The work surface 28 has been shown in phantom lines in FIGS. 5 and 6 so as to clearly show the adjustment means used for this embodiment. Extending between the right and left sides of the base member 16 and secured thereto is a transverse support bar 52. Extending upwardly through the bar is at least one and preferably two jack screws 54 which are disposed for axial movement therein. Secured to the underside of bar 52 is a bracket means 56 for securing a pulley 58 or similar means therein. Each of the jack screws is threadedly engaged by a pulley 58 the pulleys being connected through a cable 60 or other suitable means. The cable extends around both pulleys 58 and around a third pulley 62 which is operatively connected to a motor 64 or similar means for moving the pulley and cable arrangement. The motor is mounted inside one of the compartments on base member 16 and has a shaft 66 extending downwardly therefrom to fixedly engage and turn pulleys 62. This in turn causes rotation of pulleys 58 which operate to move the jack screws vertically due to the threaded engagement with the pulleys. This vertical movement of the jack screw serves to adjust the slope of the work surface 28 to the level desired by the user. The motor 64 is connected through power cord 68 to a suitable source of power and the motor may have a conveniently mounted switch 70 or similar means for activating the motor.
The use and operation of the present adjustable desk top assembly have been described hereinabove. The present assembly may be installed over conventional desk pedestals, drafting table supports, or a number of other suitable support means. The adjustable work surface is capable of assuming a slope and can be adjusted for comfort in writing, typing, drawing or any of a number of tasks, including simply reading. A number of suitable materials may be used for constructing the present desk top assembly ranging from solid wood or veneered products to lightweight metals or plastic. Similarly, the present invention can be scaled to any desired size making it suitable for home, school or office environments.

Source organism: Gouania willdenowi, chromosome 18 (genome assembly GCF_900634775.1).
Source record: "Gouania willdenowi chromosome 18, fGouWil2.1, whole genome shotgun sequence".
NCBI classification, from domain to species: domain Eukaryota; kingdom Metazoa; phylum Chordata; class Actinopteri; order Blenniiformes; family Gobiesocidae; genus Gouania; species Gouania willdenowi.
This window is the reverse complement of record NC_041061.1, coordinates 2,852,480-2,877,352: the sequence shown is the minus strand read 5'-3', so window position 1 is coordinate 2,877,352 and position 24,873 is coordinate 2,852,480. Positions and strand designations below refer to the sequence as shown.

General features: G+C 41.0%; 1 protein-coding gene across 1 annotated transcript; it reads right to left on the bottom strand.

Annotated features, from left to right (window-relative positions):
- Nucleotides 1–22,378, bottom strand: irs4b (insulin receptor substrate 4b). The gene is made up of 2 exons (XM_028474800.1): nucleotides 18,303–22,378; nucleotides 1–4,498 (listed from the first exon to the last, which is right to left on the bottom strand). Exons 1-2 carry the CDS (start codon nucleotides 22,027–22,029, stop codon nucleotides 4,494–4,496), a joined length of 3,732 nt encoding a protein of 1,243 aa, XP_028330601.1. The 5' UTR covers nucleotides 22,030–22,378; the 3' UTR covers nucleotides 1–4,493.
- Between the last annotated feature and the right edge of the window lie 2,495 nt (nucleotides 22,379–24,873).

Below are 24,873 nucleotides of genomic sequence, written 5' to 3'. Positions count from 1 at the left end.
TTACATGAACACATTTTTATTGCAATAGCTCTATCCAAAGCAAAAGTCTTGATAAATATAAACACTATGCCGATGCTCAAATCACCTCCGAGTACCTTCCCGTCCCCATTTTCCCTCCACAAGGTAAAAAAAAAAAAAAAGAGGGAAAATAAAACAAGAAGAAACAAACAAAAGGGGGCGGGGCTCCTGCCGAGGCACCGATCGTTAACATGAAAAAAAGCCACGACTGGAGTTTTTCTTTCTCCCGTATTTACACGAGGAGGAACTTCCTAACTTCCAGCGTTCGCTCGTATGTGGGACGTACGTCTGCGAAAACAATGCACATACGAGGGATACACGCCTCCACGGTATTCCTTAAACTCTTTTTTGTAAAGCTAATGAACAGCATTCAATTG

While an embodiment and a modification of an adjustable desk top assembly have been shown and described in detail herein, various other changes and modifications may be made without departing from the scope of the present invention.
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|U.S. Classification||108/6, 108/90, 108/39, D06/651|
|May 1, 1992||FPAY||Fee payment|
Year of fee payment: 4
|Apr 30, 1996||FPAY||Fee payment|
Year of fee payment: 8
|Mar 29, 2000||FPAY||Fee payment|
Year of fee payment: 12